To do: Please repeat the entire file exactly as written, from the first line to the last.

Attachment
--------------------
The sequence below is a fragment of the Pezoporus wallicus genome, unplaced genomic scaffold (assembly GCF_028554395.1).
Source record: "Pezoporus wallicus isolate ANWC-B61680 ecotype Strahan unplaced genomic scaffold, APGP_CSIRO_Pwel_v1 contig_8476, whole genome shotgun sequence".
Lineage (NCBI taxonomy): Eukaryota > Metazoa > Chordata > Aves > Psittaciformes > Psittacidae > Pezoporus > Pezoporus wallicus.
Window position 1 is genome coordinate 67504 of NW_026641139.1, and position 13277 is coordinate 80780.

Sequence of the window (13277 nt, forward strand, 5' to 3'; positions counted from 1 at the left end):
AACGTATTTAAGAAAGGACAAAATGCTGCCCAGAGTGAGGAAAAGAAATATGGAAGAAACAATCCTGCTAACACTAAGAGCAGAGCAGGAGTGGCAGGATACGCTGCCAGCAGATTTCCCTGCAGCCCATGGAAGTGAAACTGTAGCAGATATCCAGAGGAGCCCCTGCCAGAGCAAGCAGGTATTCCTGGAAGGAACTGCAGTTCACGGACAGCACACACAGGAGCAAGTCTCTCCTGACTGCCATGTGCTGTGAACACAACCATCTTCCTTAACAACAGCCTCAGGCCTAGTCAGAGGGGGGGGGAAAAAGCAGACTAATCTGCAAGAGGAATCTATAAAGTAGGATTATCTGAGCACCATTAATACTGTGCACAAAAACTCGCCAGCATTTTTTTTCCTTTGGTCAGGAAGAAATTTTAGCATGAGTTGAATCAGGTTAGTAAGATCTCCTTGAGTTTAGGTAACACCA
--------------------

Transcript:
The sequence below is a fragment of the Pezoporus wallicus genome, unplaced genomic scaffold (assembly GCF_028554395.1).
Source record: "Pezoporus wallicus isolate ANWC-B61680 ecotype Strahan unplaced genomic scaffold, APGP_CSIRO_Pwel_v1 contig_8476, whole genome shotgun sequence".
Lineage (NCBI taxonomy): Eukaryota > Metazoa > Chordata > Aves > Psittaciformes > Psittacidae > Pezoporus > Pezoporus wallicus.
Window position 1 is genome coordinate 67504 of NW_026641139.1, and position 13277 is coordinate 80780.

Sequence of the window (13277 nt, forward strand, 5' to 3'; positions counted from 1 at the left end):
AACGTATTTAAGAAAGGACAAAATGCTGCCCAGAGTGAGGAAAAGAAATATGGAAGAAACAATCCTGCTAACACTAAGAGCAGAGCAGGAGTGGCAGGATACGCTGCCAGCAGATTTCCCTGCAGCCCATGGAAGTGAAACTGTAGCAGATATCCAGAGGAGCCCCTGCCAGAGCAAGCAGGTATTCCTGGAAGGAACTGCAGTTCACGGACAGCACACACAGGAGCAAGTCTCTCCTGACTGCCATGTGCTGTGAACACAACCATCTTCCTTAACAACAGCCTCAGGCCTAGTCAGAGGGGGGGGGAAAAAGCAGACTAATCTGCAAGAGGAATCTATAAAGTAGGATTATCTGAGCACCATTAATACTGTGCACAAAAACTCGCCAGCATTTTTTTTCCTTTGGTCAGGAAGAAATTTTAGCATGAGTTGAATCAGGTTAGTAAGATCTCCTTGAGTTTAGGTAACACCA